How exact is carbon dating used today?
Doesn't carbon dating prove millions of years?
Since I was asked this question twice this weekend I felt I should answer it here.
The answer is no. Carbon-14 dating, invented by Nobel Prize winner Willard Libby, is also called “radiocarbon dating.” It can only be used to date organic material, that is, living thing and cannot give dates of millions of years.
In simplified terms, here is how it works: Carbon, what we see in charcoal and charred wood, comes in many different forms. The most common is Carbon-12 (C-12). Carbon-14 (C-14) is a radioactive form of carbon and is much rarer. There are about a trillion C-12 atoms to one C-14 atom in living things. C-14 is formed in the atmosphere by cosmic rays Plants and animals in their interaction with the atmosphere naturally absorb C-14 just like they do C-12. Thus, a consistent ratio of C-12/C-14 exists in all living things. That is, at least, until they die and no longer absorb carbon from the atmosphere. Scientists can then measure the ratio in a dead organism and tell how long it has been dead.
Many problems are associated with this seemingly simple method. Robert E. Lee in the Anthropological Journal of Canada said, “In light of what is known about the radiocarbon method and the way it is used, it is truly astonishing that many authors will cite agreeable determinations as ‘proof’ for their beliefs.”
What is “known about” this method that is such a problem? First of all, the half-life of C-14 is only 5730 years. For all practical purposes, it has been calculated that dating something more than ten times C-14’s half-life, about 60,000 years, would yield an infinite age. Not only this, but there are many faulty assumptions that this model makes. It assumes there is a global equilibrium in the amount of C-14 in the atmosphere and recent studies are showing that this is not the case. It assumes that influx of cosmic rays into the atmosphere has always been the same. It assumes that the earth’s magnetic field has been the same, and it has not. Scientists have shown that the magnetic field is decreasing in intensity. A stronger magnetic field would mean more protection against cosmic rays. It assumes the decay rate has never varied during the time span.
Scientists do consider factors like contamination and factors that would influence carbon in the atmosphere like the industrial revolution. Studies of tree-rings have supposedly been the salvation of C-14 dating. Scientists claim that tree-rings can tell them about the history of the atmosphere. This too is built on frail assumptions. Tree-rings are not always consistent from tree to tree and depend on more than just atmosphere, like how close a tree is to a water source, nutrients in the soil, etc.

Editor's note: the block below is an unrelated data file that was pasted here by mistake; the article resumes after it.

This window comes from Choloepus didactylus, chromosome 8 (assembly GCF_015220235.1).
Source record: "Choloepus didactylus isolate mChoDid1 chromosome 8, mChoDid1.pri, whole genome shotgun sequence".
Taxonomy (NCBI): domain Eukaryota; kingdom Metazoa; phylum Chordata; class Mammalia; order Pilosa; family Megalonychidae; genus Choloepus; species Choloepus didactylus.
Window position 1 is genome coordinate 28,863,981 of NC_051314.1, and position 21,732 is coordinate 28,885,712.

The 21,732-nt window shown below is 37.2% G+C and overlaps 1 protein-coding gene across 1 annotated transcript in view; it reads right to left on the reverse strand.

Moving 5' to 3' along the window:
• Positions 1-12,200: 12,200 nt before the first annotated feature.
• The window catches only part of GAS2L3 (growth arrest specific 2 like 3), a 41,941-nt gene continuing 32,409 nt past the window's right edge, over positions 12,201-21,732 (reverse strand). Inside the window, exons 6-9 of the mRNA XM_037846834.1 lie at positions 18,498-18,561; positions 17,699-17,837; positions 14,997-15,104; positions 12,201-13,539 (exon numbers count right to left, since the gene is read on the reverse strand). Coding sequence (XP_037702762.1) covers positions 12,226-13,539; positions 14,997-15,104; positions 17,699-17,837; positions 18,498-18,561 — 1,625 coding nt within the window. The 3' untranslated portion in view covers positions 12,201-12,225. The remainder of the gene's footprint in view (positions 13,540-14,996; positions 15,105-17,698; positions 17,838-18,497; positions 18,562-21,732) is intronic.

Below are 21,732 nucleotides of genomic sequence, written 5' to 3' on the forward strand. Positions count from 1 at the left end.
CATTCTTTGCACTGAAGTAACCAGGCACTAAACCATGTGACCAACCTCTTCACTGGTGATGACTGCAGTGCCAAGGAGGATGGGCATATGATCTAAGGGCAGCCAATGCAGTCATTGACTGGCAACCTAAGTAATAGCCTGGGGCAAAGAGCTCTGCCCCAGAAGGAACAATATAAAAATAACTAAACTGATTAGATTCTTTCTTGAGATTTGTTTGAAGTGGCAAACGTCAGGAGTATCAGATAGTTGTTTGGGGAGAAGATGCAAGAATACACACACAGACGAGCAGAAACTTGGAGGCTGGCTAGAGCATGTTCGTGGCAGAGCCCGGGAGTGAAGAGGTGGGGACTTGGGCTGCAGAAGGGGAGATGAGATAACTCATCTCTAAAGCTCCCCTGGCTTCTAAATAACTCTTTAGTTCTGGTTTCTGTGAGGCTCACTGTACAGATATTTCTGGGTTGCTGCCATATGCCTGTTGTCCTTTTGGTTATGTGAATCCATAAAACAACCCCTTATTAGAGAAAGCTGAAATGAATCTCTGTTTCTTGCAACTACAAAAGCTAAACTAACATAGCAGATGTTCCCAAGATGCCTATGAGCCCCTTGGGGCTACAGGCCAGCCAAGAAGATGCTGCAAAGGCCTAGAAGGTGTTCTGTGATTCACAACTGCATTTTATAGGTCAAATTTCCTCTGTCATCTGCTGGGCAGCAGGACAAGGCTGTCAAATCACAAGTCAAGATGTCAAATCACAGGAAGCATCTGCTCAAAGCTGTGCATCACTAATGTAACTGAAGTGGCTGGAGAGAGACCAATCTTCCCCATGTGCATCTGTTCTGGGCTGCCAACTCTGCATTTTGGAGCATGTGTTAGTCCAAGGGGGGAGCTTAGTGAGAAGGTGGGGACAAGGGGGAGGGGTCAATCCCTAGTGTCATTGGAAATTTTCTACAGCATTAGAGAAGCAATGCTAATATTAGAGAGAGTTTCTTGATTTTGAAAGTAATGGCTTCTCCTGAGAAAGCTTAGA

Overall, radiocarbon dating has been so inaccurate that it has caused one scientist to say at the Twelfth Nobel Symposium, “If a C-14 date supports our theories, we put it in the main text. If it does not entirely contradict them, we put it in a footnote. And if it is completely ‘out of date,’ we just drop it.”
Carbon-14 has dated freshly killed seals to have died 1300 years ago; living snail shells show they have died 27,000 years ago; a 15 thousand year difference has been found in dating a single block of peat; coal from Russia supposedly 300 million years old, was dated at 1680 years.
Lee goes on to say, “Why do geologists and archeologists still spend their scarce money on costly radiocarbon determinations? They do so because occasional dates ‘appear’ to be useful. While the method cannot be counted on to give good, unequivocal results, the numbers do impress people, and save them the trouble of thinking excessively.
“No matter how ‘useful’ it is, though, the radiocarbon method is still not capable of yielding accurate and reliable results. There ‘are’ gross discrepancies, the chronology is ‘uneven’ and ‘relative,’ and the accepted dates are actually ‘selected’ dates. ‘This whole blessed thing is nothing but 13th century alchemy, and it all depends upon which funny paper you read.’”
The Biblical model could explain some of these variations we see in C-14 dates. If there was a protective water vapor canopy before the Flood it could mean that the C-14 levels were significantly less than they are now. The Flood would have also drastically altered the amount of carbon in the world in limestone, coal deposits and oil shale. This, along with these other factors, could explain longer than expected dates with radiocarbon dating.
Radiocarbon dating data is certainly not compatible with any sort of old-earth model.
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Originally published in the Rockdale/Newton Citizen